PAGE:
The absolute best sleep book I read. I actually read the intro (almost never read intros in books!) and they talked abt how they wrote the table of contents first and as they began doing their research, they realized they couldn't include a chapter on "letting your baby sleep in the crib down the hall." It just isn't safe (hi, higher rate of SIDS, more crying, etc). This book was excellent and gave me all sorts of tips to safely bedshare (what we do) and how mamas who cosleep get more sleep ...more
Moira Burke
Oct 02, 2017 rated it liked it
As a naive expectant parent, I loved the science-backed recommendations and common sense. No idea if they'll work in practice. But even if you have no plans to share a bed with your child, sleep deprivation makes parents fall asleep with babies on sofas, so you might as well understand how to make a sleeping surface safe(r). It changed my perspective on bed-sharing from "absolutely never" to "we'll see." The tone is a bit judge-y and mothers who can't breastfeed would probably find it outright ...more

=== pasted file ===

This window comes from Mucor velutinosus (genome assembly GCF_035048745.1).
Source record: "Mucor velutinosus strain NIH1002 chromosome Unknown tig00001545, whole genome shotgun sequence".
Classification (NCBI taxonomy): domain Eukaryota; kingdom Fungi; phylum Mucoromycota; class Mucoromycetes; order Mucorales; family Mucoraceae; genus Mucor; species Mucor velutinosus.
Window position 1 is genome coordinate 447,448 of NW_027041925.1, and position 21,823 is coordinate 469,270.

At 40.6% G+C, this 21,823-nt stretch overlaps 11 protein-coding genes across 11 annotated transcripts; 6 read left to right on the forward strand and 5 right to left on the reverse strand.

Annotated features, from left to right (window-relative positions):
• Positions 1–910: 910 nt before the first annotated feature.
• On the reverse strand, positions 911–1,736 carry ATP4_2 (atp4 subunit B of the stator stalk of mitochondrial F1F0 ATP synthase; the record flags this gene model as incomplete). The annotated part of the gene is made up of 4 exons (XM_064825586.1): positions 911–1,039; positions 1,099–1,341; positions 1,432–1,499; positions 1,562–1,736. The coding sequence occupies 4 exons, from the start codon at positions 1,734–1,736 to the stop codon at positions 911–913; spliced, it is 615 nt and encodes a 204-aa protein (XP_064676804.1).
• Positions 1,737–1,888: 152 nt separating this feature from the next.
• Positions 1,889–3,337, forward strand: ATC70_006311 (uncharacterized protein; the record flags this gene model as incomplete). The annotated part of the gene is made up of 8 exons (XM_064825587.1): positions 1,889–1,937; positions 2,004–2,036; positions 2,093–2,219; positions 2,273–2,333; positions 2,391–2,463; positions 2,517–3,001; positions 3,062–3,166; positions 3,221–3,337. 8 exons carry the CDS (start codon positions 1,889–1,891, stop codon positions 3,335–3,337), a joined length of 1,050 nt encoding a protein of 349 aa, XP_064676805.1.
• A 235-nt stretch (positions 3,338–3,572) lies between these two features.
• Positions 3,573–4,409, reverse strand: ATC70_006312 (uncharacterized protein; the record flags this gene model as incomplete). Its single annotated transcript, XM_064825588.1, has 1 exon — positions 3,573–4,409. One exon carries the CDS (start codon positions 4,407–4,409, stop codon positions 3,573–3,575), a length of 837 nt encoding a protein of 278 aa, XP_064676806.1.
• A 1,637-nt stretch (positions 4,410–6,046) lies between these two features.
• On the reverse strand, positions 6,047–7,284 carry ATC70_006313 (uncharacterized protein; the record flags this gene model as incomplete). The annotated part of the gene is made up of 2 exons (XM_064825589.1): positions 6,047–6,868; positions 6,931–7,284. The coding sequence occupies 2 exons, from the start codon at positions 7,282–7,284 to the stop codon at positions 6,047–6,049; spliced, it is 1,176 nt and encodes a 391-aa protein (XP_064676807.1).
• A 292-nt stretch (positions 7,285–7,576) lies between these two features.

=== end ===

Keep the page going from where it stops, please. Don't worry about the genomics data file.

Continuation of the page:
Tiffany Tubville
Nov 05, 2018 rated it it was amazing
I heard about this book while attending a La Leche League meeting. I had previously read about safe bedsharing guidelines in “The Womanly Art of Breastfeeding” during pregnancy so we’ve been enjoying bedsharing since my son was born. We love all the cuddles we get with him, we have no bedtime battles, he sleeps well and it makes nursing at night so much easier. “Sweet Sleep” has much more information about sleeping safely and suggestions to fit each family’s needs, research and studies to ...more
Ness
May 31, 2018 rated it it was amazing
Shelves: favorites
This book changed my life! I read it while pregnant and it helped me find confidence in the sleep-related parenting choices I was about to make for my new baby. It's packed full of research and reality-based recommendations that just make biological sense. We've been a happily bedsharing family for the last four months and I'm pleased to report that sleep is mostly a non-issue here. Who knew THAT was a possibility!?